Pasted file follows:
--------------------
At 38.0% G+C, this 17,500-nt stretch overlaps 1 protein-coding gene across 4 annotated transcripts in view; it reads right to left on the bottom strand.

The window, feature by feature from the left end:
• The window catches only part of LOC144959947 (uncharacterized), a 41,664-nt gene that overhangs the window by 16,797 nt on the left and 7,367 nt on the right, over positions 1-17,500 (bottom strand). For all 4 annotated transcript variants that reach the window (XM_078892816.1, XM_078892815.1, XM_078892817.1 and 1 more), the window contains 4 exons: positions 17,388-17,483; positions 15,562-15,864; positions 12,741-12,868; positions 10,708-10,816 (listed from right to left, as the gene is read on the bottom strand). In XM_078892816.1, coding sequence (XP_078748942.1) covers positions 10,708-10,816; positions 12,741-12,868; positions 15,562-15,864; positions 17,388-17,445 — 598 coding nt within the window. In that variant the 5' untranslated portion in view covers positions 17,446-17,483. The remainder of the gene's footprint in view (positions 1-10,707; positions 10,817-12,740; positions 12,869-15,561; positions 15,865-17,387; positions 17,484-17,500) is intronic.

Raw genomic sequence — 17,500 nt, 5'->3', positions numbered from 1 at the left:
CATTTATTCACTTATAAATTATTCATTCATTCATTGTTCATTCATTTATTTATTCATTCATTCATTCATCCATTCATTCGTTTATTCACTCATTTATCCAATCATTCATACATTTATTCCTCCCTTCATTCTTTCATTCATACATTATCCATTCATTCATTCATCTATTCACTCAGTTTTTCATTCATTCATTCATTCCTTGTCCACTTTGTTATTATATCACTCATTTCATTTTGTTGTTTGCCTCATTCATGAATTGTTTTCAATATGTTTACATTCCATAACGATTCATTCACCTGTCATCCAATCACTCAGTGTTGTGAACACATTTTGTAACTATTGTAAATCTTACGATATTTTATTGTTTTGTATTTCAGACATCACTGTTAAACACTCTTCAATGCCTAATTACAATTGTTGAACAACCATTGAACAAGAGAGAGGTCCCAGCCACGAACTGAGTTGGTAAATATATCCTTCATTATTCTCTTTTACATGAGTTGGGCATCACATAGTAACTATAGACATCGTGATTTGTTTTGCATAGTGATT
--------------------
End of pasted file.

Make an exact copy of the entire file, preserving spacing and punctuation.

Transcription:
At 38.0% G+C, this 17,500-nt stretch overlaps 1 protein-coding gene across 4 annotated transcripts in view; it reads right to left on the bottom strand.

The window, feature by feature from the left end:
• The window catches only part of LOC144959947 (uncharacterized), a 41,664-nt gene that overhangs the window by 16,797 nt on the left and 7,367 nt on the right, over positions 1-17,500 (bottom strand). For all 4 annotated transcript variants that reach the window (XM_078892816.1, XM_078892815.1, XM_078892817.1 and 1 more), the window contains 4 exons: positions 17,388-17,483; positions 15,562-15,864; positions 12,741-12,868; positions 10,708-10,816 (listed from right to left, as the gene is read on the bottom strand). In XM_078892816.1, coding sequence (XP_078748942.1) covers positions 10,708-10,816; positions 12,741-12,868; positions 15,562-15,864; positions 17,388-17,445 — 598 coding nt within the window. In that variant the 5' untranslated portion in view covers positions 17,446-17,483. The remainder of the gene's footprint in view (positions 1-10,707; positions 10,817-12,740; positions 12,869-15,561; positions 15,865-17,387; positions 17,484-17,500) is intronic.

Raw genomic sequence — 17,500 nt, 5'->3', positions numbered from 1 at the left:
CATTTATTCACTTATAAATTATTCATTCATTCATTGTTCATTCATTTATTTATTCATTCATTCATTCATCCATTCATTCGTTTATTCACTCATTTATCCAATCATTCATACATTTATTCCTCCCTTCATTCTTTCATTCATACATTATCCATTCATTCATTCATCTATTCACTCAGTTTTTCATTCATTCATTCATTCCTTGTCCACTTTGTTATTATATCACTCATTTCATTTTGTTGTTTGCCTCATTCATGAATTGTTTTCAATATGTTTACATTCCATAACGATTCATTCACCTGTCATCCAATCACTCAGTGTTGTGAACACATTTTGTAACTATTGTAAATCTTACGATATTTTATTGTTTTGTATTTCAGACATCACTGTTAAACACTCTTCAATGCCTAATTACAATTGTTGAACAACCATTGAACAAGAGAGAGGTCCCAGCCACGAACTGAGTTGGTAAATATATCCTTCATTATTCTCTTTTACATGAGTTGGGCATCACATAGTAACTATAGACATCGTGATTTGTTTTGCATAGTGATT